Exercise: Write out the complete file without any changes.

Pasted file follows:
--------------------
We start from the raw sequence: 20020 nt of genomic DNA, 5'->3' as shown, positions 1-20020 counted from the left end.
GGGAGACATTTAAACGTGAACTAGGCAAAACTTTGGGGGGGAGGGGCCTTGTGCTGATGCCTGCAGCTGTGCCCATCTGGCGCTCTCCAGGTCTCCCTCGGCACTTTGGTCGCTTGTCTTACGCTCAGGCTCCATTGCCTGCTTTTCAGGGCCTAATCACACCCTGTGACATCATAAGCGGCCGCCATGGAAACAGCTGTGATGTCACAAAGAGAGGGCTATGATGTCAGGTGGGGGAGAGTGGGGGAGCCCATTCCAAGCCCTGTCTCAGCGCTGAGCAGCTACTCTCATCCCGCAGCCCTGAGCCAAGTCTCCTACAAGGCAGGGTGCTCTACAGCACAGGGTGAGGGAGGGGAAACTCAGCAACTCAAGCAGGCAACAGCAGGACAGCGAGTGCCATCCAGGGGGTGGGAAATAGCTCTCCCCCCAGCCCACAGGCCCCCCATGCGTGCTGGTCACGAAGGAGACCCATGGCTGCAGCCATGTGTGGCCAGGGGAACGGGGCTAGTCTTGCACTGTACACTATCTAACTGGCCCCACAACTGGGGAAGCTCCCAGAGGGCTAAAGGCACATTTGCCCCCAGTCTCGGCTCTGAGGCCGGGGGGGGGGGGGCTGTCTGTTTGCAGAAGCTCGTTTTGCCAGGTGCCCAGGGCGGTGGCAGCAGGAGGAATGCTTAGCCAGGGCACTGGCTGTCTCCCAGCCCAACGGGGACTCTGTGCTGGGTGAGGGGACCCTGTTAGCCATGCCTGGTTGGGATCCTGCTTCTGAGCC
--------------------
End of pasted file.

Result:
We start from the raw sequence: 20020 nt of genomic DNA, 5'->3' as shown, positions 1-20020 counted from the left end.
GGGAGACATTTAAACGTGAACTAGGCAAAACTTTGGGGGGGAGGGGCCTTGTGCTGATGCCTGCAGCTGTGCCCATCTGGCGCTCTCCAGGTCTCCCTCGGCACTTTGGTCGCTTGTCTTACGCTCAGGCTCCATTGCCTGCTTTTCAGGGCCTAATCACACCCTGTGACATCATAAGCGGCCGCCATGGAAACAGCTGTGATGTCACAAAGAGAGGGCTATGATGTCAGGTGGGGGAGAGTGGGGGAGCCCATTCCAAGCCCTGTCTCAGCGCTGAGCAGCTACTCTCATCCCGCAGCCCTGAGCCAAGTCTCCTACAAGGCAGGGTGCTCTACAGCACAGGGTGAGGGAGGGGAAACTCAGCAACTCAAGCAGGCAACAGCAGGACAGCGAGTGCCATCCAGGGGGTGGGAAATAGCTCTCCCCCCAGCCCACAGGCCCCCCATGCGTGCTGGTCACGAAGGAGACCCATGGCTGCAGCCATGTGTGGCCAGGGGAACGGGGCTAGTCTTGCACTGTACACTATCTAACTGGCCCCACAACTGGGGAAGCTCCCAGAGGGCTAAAGGCACATTTGCCCCCAGTCTCGGCTCTGAGGCCGGGGGGGGGGGGGCTGTCTGTTTGCAGAAGCTCGTTTTGCCAGGTGCCCAGGGCGGTGGCAGCAGGAGGAATGCTTAGCCAGGGCACTGGCTGTCTCCCAGCCCAACGGGGACTCTGTGCTGGGTGAGGGGACCCTGTTAGCCATGCCTGGTTGGGATCCTGCTTCTGAGCC